By Kees Biekart, Laura Camfield, Uma Kothari, Henning Melber
Our world is in shambles. And what is widely understood as Development has been a contributing factor. While ‘fixers’ are quick to offer new recipes for Development, re-building or re-constructing societies destroyed, they often offer more of the same. This provokes the question, as to whether life on earth might have been much better off without Development.
Continue reading “Rethinking Development Studies”
By Mette Fog Olwig, Jacob Rasmussen, Lone Riisgaard, Christine Noe, Geetika Khanduja, Peter Taylor, Herbert Hambati, Lisa Ann Richey, Chris Büscher and Paola Minoia / New Rhythms of Development blog series
Development Studies has long operated with binaries such as “developed/developing” and “traditional/modern” that foster implicit assumptions of Northern superiority. As a result, research projects taking place in so-called “developing countries” tend to ask different research questions and use different methods leading to types of theories that differ from those concerning so-called “developed countries.”
Continue reading “What Is a “Development” Research Project? Transforming Ideas of Development through Development Research”
By Christiane Kliemann / New Rhythms of Development blog series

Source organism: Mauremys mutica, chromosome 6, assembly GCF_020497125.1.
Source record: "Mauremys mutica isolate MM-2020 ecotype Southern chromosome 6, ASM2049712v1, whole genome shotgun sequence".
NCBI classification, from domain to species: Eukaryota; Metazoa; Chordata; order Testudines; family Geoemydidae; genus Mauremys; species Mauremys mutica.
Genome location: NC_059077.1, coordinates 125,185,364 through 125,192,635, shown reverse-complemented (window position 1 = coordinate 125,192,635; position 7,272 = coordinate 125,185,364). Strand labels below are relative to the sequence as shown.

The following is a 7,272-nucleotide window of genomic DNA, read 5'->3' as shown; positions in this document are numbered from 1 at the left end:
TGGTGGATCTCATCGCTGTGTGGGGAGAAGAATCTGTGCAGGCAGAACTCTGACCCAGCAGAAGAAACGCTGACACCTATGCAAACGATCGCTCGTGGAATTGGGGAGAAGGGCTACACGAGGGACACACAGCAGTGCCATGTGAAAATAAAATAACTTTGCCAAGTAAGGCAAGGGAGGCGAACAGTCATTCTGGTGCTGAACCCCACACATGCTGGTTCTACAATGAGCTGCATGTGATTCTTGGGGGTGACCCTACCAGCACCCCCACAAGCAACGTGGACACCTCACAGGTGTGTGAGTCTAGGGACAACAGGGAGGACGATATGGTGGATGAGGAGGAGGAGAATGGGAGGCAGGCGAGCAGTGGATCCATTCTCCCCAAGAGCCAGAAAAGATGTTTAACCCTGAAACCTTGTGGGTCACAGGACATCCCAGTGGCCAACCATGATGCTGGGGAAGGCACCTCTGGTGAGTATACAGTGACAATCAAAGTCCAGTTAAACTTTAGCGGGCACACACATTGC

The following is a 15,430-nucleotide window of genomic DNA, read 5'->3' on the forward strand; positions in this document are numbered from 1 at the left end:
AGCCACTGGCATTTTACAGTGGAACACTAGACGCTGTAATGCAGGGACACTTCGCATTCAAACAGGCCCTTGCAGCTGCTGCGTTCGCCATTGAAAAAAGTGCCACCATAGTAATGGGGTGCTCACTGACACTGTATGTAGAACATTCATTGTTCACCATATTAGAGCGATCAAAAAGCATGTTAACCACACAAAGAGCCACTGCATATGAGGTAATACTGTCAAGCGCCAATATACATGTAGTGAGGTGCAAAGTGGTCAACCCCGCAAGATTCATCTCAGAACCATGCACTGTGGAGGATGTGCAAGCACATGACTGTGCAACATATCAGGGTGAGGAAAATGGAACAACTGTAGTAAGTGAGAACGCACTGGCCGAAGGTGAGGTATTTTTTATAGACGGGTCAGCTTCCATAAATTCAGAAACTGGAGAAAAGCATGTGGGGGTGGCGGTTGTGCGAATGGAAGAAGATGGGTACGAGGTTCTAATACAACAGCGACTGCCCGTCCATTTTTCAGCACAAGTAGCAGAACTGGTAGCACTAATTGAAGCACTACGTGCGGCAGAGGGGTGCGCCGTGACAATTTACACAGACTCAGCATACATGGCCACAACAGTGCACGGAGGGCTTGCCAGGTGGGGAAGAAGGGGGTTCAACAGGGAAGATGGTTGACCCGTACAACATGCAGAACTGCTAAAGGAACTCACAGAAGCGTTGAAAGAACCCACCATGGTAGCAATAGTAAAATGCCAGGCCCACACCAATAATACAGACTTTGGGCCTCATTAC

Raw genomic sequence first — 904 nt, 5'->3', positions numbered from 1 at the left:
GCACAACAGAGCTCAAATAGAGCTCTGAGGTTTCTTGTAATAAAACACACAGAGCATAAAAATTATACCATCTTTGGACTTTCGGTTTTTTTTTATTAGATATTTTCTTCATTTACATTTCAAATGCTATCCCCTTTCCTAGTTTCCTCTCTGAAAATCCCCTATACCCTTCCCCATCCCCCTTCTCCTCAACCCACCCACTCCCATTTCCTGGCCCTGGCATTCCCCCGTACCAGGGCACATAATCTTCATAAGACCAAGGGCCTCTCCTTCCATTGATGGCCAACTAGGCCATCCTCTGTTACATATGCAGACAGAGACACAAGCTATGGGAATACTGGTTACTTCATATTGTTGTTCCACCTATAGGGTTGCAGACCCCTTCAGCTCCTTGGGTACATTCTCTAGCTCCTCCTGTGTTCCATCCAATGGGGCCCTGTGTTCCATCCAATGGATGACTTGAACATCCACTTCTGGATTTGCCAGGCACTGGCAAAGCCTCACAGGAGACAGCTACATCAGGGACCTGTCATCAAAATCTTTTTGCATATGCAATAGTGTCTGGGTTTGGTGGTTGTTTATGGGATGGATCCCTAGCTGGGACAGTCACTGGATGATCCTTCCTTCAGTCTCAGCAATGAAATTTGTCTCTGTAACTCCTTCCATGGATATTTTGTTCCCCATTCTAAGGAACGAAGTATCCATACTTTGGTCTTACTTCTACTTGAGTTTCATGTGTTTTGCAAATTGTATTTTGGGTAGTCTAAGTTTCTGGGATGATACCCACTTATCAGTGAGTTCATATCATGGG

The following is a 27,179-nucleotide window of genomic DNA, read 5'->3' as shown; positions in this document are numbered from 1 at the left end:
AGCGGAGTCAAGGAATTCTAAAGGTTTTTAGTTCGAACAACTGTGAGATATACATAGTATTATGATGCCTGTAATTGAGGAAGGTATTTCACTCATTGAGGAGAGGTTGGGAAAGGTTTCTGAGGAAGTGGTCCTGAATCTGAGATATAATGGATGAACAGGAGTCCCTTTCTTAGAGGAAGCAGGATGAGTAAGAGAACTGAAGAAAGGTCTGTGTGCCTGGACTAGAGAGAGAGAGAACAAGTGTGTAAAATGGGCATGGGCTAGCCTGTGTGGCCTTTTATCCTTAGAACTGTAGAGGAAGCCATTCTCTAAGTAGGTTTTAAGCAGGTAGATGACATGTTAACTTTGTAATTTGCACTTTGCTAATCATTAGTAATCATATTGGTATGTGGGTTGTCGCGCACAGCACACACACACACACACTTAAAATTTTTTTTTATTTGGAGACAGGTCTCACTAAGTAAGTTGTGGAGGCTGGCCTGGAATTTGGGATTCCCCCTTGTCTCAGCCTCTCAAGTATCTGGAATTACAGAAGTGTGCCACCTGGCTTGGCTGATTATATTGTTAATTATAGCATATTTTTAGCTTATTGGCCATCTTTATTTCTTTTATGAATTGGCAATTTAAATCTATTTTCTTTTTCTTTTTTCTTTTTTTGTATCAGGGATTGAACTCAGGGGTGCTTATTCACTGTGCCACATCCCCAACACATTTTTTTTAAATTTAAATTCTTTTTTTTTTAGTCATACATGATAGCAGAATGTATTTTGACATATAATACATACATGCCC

Amid the multitude of current interconnected and mutually reinforcing global crises, the closing panel of our recent #NewDevRhythms conference in Lisbon centred around the question what Development Studies could do to understand and respond to the various facets of these crises, while, as a discipline, facing numerous crises of its own. To consult and bring forward non-European perspectives, EADI president Andy Sumner who chaired the session had invited representatives of Development Studies Associations from different parts of the world.
Continue reading “Global partnerships to prioritise care and the preservation of life”
By Peter Taylor and Crystal Tremblay
In the context of knowledge for development, what does it require to deconstruct the dominant narratives and personal privileges embodied in our race, class, gender, etc.? And, in a knowledge landscape littered with potential minefields, how do we go about shifting the mindsets that shape the ways in which ‘we’ understand the world and our subsequent values, behaviours, and attitudes?
Continue reading “Four approaches to shifting mindsets for decolonising knowledge”
By Andy Sumner
At the recent EADI meeting in Budapest I reflected on the relationship between Development Studies and Economics, which has been a topic of debate among scholars for many, many years. While both share a common goal of addressing issues important to development, they often approach these issues from very different angles. Some argue that Development Studies and Economics can work together as friends, complementing each other’s strengths. Others believe that they are foes, with different worldviews and approaches that are irreconcilable. A third perspective suggests that they are frenemies, engaging in a love-hate relationship.
Continue reading “Friends, foes, or frenemies? Reflecting on the Varieties of Development Studies and relations with Economics”